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By Kelsie McGladrey, PT, DPT

A proper warm-up and stretching routine is essential to preventing injury during active play and can help improve performance. In cold weather, the warm-up becomes even more important. Many youth teams are moving away from a routine warm-up. This places your child at a higher risk for injury. It is important to add a short warm-up routine to your child’s schedule if they are not receiving one at their practices and events. There are different types of warm-ups and stretching routines that involve both static and dynamic activities.  Each individual can personalize their routine to match their physical level and capabilities.

  1. An individual’s routine should consist of an easy warm-up to loosen the muscles and get them ready for the event. This can consist of easy walking, jogging, or full body movement activities.  This is an easy way to start too ease into your routine and gets the heart rate to rise.
  2. As you are getting warmed up it is beneficial to add both static and dynamic stretches to prepare for your event. Static stretches should address the big muscles such as the quads, hamstrings, calf musculature, low back, and shoulder girdle. A low prolonged stretch will allow the muscles to relax, lengthen and be ready for activity.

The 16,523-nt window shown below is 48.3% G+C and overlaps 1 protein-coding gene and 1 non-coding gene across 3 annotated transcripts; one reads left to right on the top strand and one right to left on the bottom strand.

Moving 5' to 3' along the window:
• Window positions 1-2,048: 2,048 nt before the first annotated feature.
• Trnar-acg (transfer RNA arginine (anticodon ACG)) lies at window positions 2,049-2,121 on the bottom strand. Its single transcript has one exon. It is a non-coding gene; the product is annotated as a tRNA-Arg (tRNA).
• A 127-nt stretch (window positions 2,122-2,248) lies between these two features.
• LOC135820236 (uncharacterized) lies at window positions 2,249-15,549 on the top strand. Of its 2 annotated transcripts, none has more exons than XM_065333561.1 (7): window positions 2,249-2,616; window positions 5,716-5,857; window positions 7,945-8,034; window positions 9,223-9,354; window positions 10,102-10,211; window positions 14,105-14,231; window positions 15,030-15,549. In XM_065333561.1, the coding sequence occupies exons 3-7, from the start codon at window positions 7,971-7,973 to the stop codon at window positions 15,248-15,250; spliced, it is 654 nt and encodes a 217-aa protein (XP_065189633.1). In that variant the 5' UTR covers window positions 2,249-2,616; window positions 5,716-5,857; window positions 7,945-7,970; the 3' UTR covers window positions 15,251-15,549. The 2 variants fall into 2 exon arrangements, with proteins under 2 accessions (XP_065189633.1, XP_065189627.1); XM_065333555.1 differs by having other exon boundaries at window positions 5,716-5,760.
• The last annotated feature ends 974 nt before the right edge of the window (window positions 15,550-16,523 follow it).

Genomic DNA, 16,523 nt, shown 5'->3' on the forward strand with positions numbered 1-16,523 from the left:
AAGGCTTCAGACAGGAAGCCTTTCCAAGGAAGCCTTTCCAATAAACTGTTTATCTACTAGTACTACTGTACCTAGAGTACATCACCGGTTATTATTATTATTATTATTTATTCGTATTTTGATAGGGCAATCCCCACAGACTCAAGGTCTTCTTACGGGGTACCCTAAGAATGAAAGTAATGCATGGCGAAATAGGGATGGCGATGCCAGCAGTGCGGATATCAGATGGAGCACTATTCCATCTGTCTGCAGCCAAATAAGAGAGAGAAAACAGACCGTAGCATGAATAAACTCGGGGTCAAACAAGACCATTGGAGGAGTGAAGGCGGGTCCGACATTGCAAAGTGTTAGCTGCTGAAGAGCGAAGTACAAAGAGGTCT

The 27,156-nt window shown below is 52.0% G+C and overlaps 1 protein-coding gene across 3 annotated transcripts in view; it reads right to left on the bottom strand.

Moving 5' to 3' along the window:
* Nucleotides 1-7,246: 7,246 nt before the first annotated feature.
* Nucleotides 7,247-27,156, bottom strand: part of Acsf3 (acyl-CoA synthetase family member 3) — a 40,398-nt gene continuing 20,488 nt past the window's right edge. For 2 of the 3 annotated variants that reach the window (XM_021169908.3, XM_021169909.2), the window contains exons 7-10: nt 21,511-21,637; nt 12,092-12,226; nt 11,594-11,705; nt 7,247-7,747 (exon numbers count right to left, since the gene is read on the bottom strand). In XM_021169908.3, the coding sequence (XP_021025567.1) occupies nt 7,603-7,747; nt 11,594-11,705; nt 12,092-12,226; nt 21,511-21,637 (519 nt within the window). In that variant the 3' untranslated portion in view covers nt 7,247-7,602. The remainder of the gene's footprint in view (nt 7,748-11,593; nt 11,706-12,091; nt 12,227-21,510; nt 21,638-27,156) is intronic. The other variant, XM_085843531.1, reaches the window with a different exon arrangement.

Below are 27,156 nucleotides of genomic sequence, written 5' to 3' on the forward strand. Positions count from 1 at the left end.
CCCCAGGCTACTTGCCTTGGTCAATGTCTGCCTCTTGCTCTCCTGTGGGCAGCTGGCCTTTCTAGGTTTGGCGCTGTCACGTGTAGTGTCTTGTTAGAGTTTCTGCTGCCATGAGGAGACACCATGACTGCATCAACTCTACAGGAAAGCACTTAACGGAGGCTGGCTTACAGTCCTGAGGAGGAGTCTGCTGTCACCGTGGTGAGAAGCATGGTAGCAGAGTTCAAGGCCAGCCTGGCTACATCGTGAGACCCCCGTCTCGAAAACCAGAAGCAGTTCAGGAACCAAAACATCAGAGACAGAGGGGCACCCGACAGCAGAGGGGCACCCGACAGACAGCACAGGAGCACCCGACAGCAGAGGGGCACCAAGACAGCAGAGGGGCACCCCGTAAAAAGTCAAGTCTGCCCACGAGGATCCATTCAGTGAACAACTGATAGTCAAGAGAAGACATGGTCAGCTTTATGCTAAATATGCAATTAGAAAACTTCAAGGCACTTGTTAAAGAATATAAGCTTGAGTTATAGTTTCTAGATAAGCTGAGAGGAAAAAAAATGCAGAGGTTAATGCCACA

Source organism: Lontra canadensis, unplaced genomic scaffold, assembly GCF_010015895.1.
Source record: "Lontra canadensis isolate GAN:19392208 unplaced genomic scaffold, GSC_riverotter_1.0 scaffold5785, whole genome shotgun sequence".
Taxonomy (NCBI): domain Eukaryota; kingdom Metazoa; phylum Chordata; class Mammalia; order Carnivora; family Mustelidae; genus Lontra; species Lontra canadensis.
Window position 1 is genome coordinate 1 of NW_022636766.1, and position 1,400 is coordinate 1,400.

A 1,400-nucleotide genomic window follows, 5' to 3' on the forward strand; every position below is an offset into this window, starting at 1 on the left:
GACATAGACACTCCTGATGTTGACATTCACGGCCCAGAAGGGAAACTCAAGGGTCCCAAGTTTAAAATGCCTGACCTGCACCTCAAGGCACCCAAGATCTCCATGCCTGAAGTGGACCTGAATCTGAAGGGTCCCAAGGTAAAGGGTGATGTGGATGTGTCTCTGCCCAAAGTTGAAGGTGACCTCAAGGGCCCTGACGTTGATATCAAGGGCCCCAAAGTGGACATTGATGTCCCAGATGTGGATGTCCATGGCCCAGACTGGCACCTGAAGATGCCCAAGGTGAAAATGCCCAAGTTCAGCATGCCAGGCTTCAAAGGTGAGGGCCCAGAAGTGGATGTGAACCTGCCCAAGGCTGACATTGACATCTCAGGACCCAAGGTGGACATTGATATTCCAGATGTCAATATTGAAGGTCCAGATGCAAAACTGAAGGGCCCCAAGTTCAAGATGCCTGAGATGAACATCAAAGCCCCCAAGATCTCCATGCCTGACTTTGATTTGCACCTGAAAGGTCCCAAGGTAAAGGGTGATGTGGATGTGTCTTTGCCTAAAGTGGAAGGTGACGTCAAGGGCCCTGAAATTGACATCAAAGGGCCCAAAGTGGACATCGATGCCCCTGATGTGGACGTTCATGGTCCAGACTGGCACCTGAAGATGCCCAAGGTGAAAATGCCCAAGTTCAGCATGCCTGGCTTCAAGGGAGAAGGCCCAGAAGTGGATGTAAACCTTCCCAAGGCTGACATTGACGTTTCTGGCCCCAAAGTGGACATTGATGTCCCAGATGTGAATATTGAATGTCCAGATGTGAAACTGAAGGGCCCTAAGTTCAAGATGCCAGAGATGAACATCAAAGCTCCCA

3. A dynamic routine should also be included. This consists of an active stretches. This could include: lunges, high knees, kickbacks, arm circles, and trunk twist. Dynamic stretches should be performed in a slow controlled motion to allow the muscles to lengthen and contract in preparation for the higher level activities during their event or game.

    Ben_Kerckx / Pixabay

This routine does not have to be a long activity. It can be set up to be a concise warm-up individualized for your child’s event. It is important that the stretches are not rushed and are performed with proper form. Proper form is essential to prepare the muscles for the strenuous activity and allow your child to use their muscles in the most efficient manner.

At the end of the game or event, do not forget to add in a short cool-down period. If your child’s event/sport consists of high activity level the will benefit from a short walk to allow their muscles cool down. Following the cool down walk, a short routine consisting of large muscle stretches will help prevent injury and soreness.

Talk to your physical therapist to develop a warm up and cool down individualize for your child.